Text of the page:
U.N. Secretary-General Ban Ki-moon .
(photo credit: REUTERS)
NEW YORK – Fresh off a Monday meeting with Defense Minister Moshe Ya’alon, UN Secretary-General Ban Ki-Moon told the UN Security Council that he would push forward with an investigation into the destruction and damage of UN-owned buildings during the recent Gaza operation, including incidents in which Hamas weapons were found in schools.
Debriefing the Security Council on Tuesday about his recent trip to Israel, Egypt and the Palestinian territories, Ban recounted seeing “mile after mile of wholesale destruction” in Gaza and during his visit to the UN refugee camp in Jabalya, one of the sites shelled during Operation Protective Edge.
“I look forward to a thorough investigation by the Israel Defense Forces of this and other incidents in which UN facilities sustained hits and many innocent people were killed,” he said. “I am planning to move forward with an independent board of inquiry to look into the most serious of those cases, as well as instances in which weaponry was found on UN premises.”
Repeating a line he told journalists last week, Ban said, “I fully understand the security threat to Israel from rockets above and tunnels below. At the same time, the scale of the destruction in Gaza has left deep questions about proportionality and the need for accountability.”
His spokesman Stéphane Dujarric told reporters at the daily briefing that the board of inquiry was a standard procedure led by the secretariat, implemented whenever there was damage to UN property or premises. Dujarric did not yet have a time frame or a short list of who would be on the board, but said that Ban was “clear on his intention to go forward with it in short order.”
Responding to a question about what being on the board would entail, Dujarric said, “I assume it will involve some travel.”
He added that “these are routine things; some get more attention than others.
There was one after the last Gaza operation, and there have been others.”
Asked about Ban’s meeting with Ya’alon and whether the defense minister had indicated if Israel would cooperate, Dujarric said, “We would expect any member state, whether it’s Israel or the Palestinian Authority, to cooperate fully.”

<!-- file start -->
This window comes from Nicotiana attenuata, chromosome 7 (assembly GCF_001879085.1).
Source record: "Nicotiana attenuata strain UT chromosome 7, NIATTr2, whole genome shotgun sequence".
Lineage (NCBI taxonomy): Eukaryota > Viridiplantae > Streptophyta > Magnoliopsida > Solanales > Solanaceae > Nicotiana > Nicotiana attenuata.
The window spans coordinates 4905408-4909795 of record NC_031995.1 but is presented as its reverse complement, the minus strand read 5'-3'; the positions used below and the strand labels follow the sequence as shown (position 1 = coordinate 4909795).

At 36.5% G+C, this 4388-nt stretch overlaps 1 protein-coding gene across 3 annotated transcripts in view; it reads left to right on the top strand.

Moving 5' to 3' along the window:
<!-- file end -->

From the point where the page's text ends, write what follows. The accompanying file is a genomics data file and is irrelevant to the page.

In his meeting with Ya’alon, Ban confirmed his intention to establish a board of inquiry, and welcomed Israel’s support in bringing reconstruction materials into Gaza.
Dujarric did not have any comment on assertions by Hamas that materials now coming into Gaza under a UN mechanism would be used to rebuild the destroyed tunnels into Israel.
“The monitoring mechanism is used to make sure that materials are used to construct homes,” he said.
Ya’alon had said in his own readout of the meeting that Israel would not cooperate with the UN if the tunnels were rebuilt.
“We hope that Israel and the [Palestinian] government of national consensus continue to cooperate fully with the UN in implementation of the mechanism to deliver much-needed resources...into Gaza,” Dujarric said.
In his statement to the Security Council, Ban said he hoped the recent Cairo conference, during which $5.4 billion was raised for Gaza, would be “the last Gaza reconstruction conference.”
“There is no hope for longterm stability in Gaza without addressing the underlying causes of the conflict: an end to the occupation that has [ground] on for nearly half a century, a full lifting of the blockade on the Gaza Strip, and effectively addressing Israel’s legitimate security concerns,” he said.
Israel’s Deputy Ambassador David Roet pointed out in his own statement that “Israel does not occupy Gaza.”
As for the board of inquiry, Roet reiterated to the council the Israeli position that the targeted UNRWA schools had been “turned into rocket storehouses, where terrorists fired rockets from just steps away.”
PLO Ambassador Dr. Riyad Mansour, in his address, paid tribute to the 11 Palestinian UNRWA staffers who were killed during Protective Edge, and called the operation a “criminal war.”